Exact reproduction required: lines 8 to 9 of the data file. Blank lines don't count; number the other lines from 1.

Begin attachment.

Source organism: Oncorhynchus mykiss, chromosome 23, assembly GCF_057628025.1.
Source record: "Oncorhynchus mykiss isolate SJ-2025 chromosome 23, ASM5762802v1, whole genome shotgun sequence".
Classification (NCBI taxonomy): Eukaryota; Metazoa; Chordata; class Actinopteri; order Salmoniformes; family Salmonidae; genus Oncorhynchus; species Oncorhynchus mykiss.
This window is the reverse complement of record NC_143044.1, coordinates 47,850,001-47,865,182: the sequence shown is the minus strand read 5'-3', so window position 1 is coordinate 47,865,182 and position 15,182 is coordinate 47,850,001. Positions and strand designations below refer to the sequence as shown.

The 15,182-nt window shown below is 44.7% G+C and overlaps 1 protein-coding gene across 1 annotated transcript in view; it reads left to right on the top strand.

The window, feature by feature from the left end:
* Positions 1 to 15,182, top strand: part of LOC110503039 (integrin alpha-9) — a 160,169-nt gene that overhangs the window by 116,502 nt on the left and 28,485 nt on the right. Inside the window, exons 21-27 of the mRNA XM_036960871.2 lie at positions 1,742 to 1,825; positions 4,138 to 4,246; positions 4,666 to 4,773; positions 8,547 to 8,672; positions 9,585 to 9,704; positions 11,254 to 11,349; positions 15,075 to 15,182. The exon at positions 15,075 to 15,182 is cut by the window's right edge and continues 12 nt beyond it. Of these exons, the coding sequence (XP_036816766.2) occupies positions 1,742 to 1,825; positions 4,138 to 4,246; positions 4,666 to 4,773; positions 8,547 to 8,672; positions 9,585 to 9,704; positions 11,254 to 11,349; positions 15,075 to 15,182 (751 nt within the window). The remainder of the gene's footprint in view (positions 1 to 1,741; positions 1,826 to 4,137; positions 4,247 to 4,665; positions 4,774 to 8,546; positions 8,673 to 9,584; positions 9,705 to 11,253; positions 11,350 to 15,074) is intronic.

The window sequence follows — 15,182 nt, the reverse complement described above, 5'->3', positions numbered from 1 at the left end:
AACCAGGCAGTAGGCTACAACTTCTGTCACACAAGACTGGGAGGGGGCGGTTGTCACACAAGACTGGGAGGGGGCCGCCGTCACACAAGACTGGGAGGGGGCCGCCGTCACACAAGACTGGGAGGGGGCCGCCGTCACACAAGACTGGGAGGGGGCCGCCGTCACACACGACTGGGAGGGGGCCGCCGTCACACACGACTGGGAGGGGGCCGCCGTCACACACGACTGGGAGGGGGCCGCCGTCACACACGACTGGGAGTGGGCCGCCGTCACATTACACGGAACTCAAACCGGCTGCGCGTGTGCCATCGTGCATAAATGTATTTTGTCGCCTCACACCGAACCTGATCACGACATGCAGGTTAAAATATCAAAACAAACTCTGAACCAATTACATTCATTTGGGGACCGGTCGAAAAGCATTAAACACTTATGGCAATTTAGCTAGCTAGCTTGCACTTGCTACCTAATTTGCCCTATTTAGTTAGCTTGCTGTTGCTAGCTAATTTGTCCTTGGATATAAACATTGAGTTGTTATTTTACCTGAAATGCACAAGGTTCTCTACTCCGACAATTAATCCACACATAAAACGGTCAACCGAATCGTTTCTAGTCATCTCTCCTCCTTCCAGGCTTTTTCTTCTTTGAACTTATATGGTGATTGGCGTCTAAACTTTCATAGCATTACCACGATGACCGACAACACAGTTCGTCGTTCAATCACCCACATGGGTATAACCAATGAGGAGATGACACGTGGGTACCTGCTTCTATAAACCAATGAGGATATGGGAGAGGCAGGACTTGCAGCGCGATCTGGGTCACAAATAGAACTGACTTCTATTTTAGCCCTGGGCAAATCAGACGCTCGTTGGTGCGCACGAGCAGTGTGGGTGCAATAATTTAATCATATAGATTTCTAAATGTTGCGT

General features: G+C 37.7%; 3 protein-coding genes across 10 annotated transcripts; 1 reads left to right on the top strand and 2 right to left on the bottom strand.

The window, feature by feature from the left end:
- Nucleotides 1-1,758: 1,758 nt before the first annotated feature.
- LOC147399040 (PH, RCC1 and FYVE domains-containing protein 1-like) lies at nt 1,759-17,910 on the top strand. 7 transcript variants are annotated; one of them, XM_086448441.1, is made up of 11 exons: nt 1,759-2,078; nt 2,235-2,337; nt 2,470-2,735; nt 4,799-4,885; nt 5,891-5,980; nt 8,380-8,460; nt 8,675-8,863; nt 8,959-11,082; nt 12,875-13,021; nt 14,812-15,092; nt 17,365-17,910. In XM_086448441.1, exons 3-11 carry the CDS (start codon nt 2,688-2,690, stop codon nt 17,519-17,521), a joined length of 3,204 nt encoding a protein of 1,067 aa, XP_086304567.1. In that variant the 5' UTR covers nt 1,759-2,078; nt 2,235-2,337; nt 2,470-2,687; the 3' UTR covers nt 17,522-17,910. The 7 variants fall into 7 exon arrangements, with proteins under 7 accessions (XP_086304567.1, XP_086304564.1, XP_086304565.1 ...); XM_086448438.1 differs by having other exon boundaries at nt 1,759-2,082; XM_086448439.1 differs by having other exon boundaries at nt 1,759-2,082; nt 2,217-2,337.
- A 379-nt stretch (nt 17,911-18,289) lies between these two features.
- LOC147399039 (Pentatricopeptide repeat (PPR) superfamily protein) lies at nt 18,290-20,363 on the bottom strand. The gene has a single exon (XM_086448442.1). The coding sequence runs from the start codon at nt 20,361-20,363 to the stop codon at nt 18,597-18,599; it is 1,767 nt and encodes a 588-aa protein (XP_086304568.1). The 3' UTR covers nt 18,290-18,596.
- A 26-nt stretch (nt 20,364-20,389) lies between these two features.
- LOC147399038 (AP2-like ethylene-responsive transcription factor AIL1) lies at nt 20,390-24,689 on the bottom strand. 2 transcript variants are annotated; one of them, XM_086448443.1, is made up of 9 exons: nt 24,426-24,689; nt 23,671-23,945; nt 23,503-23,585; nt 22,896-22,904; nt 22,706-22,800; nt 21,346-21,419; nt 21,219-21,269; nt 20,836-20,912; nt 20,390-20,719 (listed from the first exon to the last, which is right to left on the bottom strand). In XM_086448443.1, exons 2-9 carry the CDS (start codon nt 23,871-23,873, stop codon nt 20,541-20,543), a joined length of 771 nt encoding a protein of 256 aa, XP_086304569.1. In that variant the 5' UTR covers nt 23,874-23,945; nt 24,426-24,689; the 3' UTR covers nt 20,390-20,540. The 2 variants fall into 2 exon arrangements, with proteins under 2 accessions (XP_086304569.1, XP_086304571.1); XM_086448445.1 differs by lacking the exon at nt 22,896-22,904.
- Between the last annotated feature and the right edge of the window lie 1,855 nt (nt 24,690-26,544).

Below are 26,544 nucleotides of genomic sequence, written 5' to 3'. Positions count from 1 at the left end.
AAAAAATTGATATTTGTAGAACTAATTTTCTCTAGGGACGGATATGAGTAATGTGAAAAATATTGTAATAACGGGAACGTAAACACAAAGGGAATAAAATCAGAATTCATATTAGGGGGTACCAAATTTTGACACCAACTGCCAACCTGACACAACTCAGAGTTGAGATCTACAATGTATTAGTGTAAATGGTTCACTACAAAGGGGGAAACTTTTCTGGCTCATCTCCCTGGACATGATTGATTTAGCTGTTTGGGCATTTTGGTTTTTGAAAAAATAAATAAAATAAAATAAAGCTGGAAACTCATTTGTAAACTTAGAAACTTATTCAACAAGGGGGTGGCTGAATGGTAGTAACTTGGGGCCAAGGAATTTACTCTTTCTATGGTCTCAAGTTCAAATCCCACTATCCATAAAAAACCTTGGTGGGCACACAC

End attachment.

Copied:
The window sequence follows — 15,182 nt, the reverse complement described above, 5'->3', positions numbered from 1 at the left end:
AACCAGGCAGTAGGCTACAACTTCTGTCACACAAGACTGGGAGGGGGCGGTTGTCACACAAGACTGGGAGGGGGCCGCCGTCACACAAGACTGGGAGGGGGCCGCCGTCACACAAGACTGGGAGGGGGCCGCCGTCACACAAGACTGGGAGGGGGCCGCCGTCACACACGACTGGGAGGGGGCCGCCGTCACACACGACTGGGAGGGGGCCGCCGTCACACACGACTGGGAGGGGGCCGCCGTCACACACGACTGGGAGTGGGCCGCCGTCACATTACACGGAACTCAAACCGGCTGCGCGTGTGCCATCGTGCATAAATGTATTTTGTCGCCTCACACCGAACCTGATCACGACATGCAGGTTAAAATATCAAAACAAACTCTGAACCAATTACATTCATTTGGGGACCGGTCGAAAAGCATTAAACACTTATGGCAATTTAGCTAGCTAGCTTGCACTTGCTACCTAATTTGCCCTATTTAGTTAGCTTGCTGTTGCTAGCTAATTTGTCCTTGGATATAAACATTGAGTTGTTATTTTACCTGAAATGCACAAGGTTCTCTACTCCGACAATTAATCCACACATAAAACGGTCAACCGAATCGTTTCTAGTCATCTCTCCTCCTTCCAGGCTTTTTCTTCTTTGAACTTATATGGTGATTGGCGTCTAAACTTTCATAGCATTACCACGATGACCGACAACACAGTTCGTCGTTCAATCACCCACATGGGTATAACCAATGAGGAGATGACACGTGGGTACCTGCTTCTATAAACCAATGAGGATATGGGAGAGGCAGGACTTGCAGCGCGATCTGGGTCACAAATAGAACTGACTTCTATTTTAGCCCTGGGCAAATCAGACGCTCGTTGGTGCGCACGAGCAGTGTGGGTGCAATAATTTAATCATATAGATTTCTAAATGTTGCGT